Delivering Community Power CUPW 2022-2023

Postmedia uses junk science to make its case for digital millions

In policy debates, ‘junk science’ should be taken with not just a grain of salt, but several kilos of it

Media Canadian Business

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Non-scholars tend to be impressed by studies that are seemingly scientific but on closer inspection simply don’t hold water. They are often offered by our news media in pursuit of government largesse, and our politicians and bureaucrats usually fall for them. A good example was the National Post op-ed last week headlined “Big Tech is profiting immensely from news,” which pointed to a Swiss study that purported to measure how much Google is making from news links there. The study was produced by a behavioural economics consulting firm that was hired by the Swiss publishers association and found that Google searches involving media content generate about $592 million in annual revenue, or about $69 for every member of the population. It somehow concluded that publishers should receive 40 percent of that revenue (not profit), or about $237 million a year.

Switzerland is considering legislation that would have a similar effect to our Online News Act, which Postmedia has been campaigning for, and it is thus accepting submissions from stakeholders until September 15. The study is fatally flawed by its methodology, however, which seems to be nothing more than drawing a couple of analogies, both of which fall flat. The first is to Google’s own Ad Sense program, which sells ads for websites that are matched based on the vast amount of data it has gathered on computer users. “In analogy to the Google AdSense program,” the study said, “the fair and industry-standard division ratio is between 32% and 49% (on average 40%), which are passed on to the media.”

The only problem is that sending readers (and potential subscribers) to a news website from search results is hardly analogous to selling ads for that website. When Google sells ads for a website, it provides a service for which it charges a percentage of the proceeds. That percentage is no business of government, as it is a private commercial transaction. You always have the option of hiring someone else to sell ads or you could (shudder) sell them yourself. The study admits that “Google is not a monopolist and has serious competition” in the online advertising market. Google is by far the most popular provider of this service, however, perhaps because it has the most data. There’s nothing unfair about that. It has invested handsomely in hardware and software, not to mention intellectual property, to achieve its success.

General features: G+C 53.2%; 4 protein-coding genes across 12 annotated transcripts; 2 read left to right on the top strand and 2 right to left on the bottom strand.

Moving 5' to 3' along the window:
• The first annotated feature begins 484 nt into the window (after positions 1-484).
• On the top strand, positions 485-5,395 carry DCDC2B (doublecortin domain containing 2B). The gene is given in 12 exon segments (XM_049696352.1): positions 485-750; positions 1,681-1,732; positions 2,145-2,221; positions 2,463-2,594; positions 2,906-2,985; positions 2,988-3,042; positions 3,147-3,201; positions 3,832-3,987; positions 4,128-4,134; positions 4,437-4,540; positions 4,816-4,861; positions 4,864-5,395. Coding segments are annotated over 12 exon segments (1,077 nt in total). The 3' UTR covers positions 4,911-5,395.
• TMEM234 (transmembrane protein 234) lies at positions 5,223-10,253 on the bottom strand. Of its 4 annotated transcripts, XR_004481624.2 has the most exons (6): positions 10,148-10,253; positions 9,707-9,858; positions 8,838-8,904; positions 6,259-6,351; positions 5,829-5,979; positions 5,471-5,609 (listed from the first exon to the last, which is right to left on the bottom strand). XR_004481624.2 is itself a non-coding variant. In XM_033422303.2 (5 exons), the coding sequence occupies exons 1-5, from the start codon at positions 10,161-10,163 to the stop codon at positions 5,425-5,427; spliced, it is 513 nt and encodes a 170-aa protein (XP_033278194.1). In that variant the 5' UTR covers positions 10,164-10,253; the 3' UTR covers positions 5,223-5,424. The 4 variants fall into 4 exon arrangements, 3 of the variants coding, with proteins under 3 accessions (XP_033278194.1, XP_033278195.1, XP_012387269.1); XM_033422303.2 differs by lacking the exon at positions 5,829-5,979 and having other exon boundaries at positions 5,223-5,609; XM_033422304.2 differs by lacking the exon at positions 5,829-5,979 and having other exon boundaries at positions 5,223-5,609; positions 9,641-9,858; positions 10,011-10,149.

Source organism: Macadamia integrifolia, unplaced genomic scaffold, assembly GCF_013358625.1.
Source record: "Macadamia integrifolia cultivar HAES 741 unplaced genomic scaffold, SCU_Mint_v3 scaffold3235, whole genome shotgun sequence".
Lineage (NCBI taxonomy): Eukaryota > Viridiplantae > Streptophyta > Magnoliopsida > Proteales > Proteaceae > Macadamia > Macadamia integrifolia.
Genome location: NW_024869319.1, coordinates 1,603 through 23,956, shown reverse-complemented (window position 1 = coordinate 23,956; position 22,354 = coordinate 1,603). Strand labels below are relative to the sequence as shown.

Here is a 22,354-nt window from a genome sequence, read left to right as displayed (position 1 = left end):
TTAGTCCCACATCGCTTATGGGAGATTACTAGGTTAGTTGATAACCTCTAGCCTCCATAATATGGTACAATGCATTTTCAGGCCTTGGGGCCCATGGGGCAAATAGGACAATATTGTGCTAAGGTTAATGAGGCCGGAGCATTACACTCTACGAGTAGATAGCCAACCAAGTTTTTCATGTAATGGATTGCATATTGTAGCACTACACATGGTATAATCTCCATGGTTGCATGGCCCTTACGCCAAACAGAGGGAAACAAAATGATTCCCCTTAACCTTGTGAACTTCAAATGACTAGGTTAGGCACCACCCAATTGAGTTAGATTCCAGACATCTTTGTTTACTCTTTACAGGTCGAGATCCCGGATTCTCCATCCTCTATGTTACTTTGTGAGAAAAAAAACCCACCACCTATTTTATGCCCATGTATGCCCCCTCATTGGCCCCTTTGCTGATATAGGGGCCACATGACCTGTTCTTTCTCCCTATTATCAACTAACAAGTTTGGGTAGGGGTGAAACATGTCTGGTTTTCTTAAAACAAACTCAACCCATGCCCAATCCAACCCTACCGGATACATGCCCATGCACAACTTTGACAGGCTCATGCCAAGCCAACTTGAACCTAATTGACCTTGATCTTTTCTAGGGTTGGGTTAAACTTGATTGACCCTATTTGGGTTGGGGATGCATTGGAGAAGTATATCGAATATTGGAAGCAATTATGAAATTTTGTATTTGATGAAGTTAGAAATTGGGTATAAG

The other analogy used by the Swiss study is even more inapt. “Another example of revenue sharing is the Microsoft Content Network,” it states. “Microsoft integrates current content from media companies on its websites, for example on… In the process, Microsoft offers content providers (publishers) a revenue share of 60 percent.” The only problem is that unlike Google, MSN doesn’t send readers to the publisher’s website to read an article in full and be exposed to its surrounding ads. Instead it copies the content to its own website, on which it places its own ads, the revenue from which it then shares with the content creator. Click on any story on the MSN portal and see for yourself.

Instead of them having to pay publishers for sending readers (and potential subscribers) to news media websites, where they will be exposed to their ads, Meta and Google argue that the value proposition runs in the opposite direction. They are doing publishers a big favour by sending them free traffic by providing free searches. In Canada, Meta estimates that it sends Canadian publishers more than 1.9 billion clicks a year worth more than $230 million. Google’s estimate is even higher at $250 million.